Warren Buffett, out of sample
By Scott Sumner
In a recent post I discussed a couple of arguments against the Efficient Market Hypothesis, which I used to hear a lot when I first started blogging in early 2009. One had to do with the outperformance of hedge funds, and the other was the so-called “inevitable” housing crash in the US (which never occurred in lots of other “bubble” economies, and is reflating again in America.)
Another argument was that people like Warren Buffett would persistently outperform the market. This was supposed to violate the EMH. It doesn’t—the EMH predicts that out of every 50 million stock investors, about 49 will beat the market in 20 consecutive years. Buffet never came close to that, but he had some years with huge outperformance, and thus his overall record is amazing. But did it violate the EMH? Maybe, but I was skeptical. In economics we often do “out of sample tests”. That is, when someone published a theory years ago, we return to the data to see how it held up using more recent data.
This article lists the annual return for Warren Buffett’s Berkshire Hathaway, ever since 1965, as well as the annual return on the S&P 500. Over the past 51 years, Buffett averaged a 20.8% rate of return while the S&P 500 only averaged 9.7%. But how about since the beginning of 2009, when I started blogging?
Warren Buffett: 10.8%
S&P 500: 14.8%
It’s quite possible I’ve made an error here, either in my computation, or in my interpretation of the article. A footnote suggests that because of tax factors, the Buffett return would have been lower than the S&P 500, even if he had done equally well in picking stocks. But I also recall that his insurance company gave him some leverage. If any commenter can help me out here I’d appreciate it. My guess is that any mistakes would make the figures more equal, but not affect my qualitative claim that Buffett has not significantly outperformed since early 2009.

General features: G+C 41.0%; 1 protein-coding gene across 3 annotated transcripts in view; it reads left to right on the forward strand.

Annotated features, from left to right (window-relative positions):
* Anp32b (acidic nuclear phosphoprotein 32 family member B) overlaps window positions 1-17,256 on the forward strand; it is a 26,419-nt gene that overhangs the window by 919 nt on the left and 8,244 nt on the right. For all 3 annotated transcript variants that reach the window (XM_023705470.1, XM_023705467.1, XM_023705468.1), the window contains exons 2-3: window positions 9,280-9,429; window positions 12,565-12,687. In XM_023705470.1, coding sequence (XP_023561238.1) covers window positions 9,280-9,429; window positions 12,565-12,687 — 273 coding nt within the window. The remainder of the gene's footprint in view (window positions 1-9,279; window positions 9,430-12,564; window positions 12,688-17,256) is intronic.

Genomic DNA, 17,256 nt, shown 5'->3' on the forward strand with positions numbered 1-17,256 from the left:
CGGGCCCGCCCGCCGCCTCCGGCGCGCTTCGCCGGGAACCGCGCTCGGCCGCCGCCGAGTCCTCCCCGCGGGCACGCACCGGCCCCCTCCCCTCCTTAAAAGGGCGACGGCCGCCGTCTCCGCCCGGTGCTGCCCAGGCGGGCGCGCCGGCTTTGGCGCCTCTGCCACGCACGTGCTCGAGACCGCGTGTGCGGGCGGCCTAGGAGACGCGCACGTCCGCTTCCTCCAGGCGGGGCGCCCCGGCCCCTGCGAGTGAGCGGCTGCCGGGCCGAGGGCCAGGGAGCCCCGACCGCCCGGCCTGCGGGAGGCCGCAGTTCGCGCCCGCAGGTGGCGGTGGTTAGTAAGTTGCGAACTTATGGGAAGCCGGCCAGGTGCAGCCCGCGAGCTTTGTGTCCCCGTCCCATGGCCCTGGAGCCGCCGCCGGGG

PS. Buffett did make one good investment in 2009, the Burlington Northern Railroad, which has benefited hugely from President Obama’s decision not to approve the Keystone Pipeline. Buffett and Obama have been friends going all the way back to when he was a Senator from Illinois. I actually don’t think there was any corruption here, either in terms of inside information on the decision, or Obama making the decision to benefit Buffett. But I also think this shows the danger of drawing inferences about corruption. Most people know that Buffett lives very modestly and plans to give away most of his wealth and also favors higher taxes on the rich. So he’s trusted, and I think justifiably so. But imagine someone with a poor reputation in the same situation—what would people think?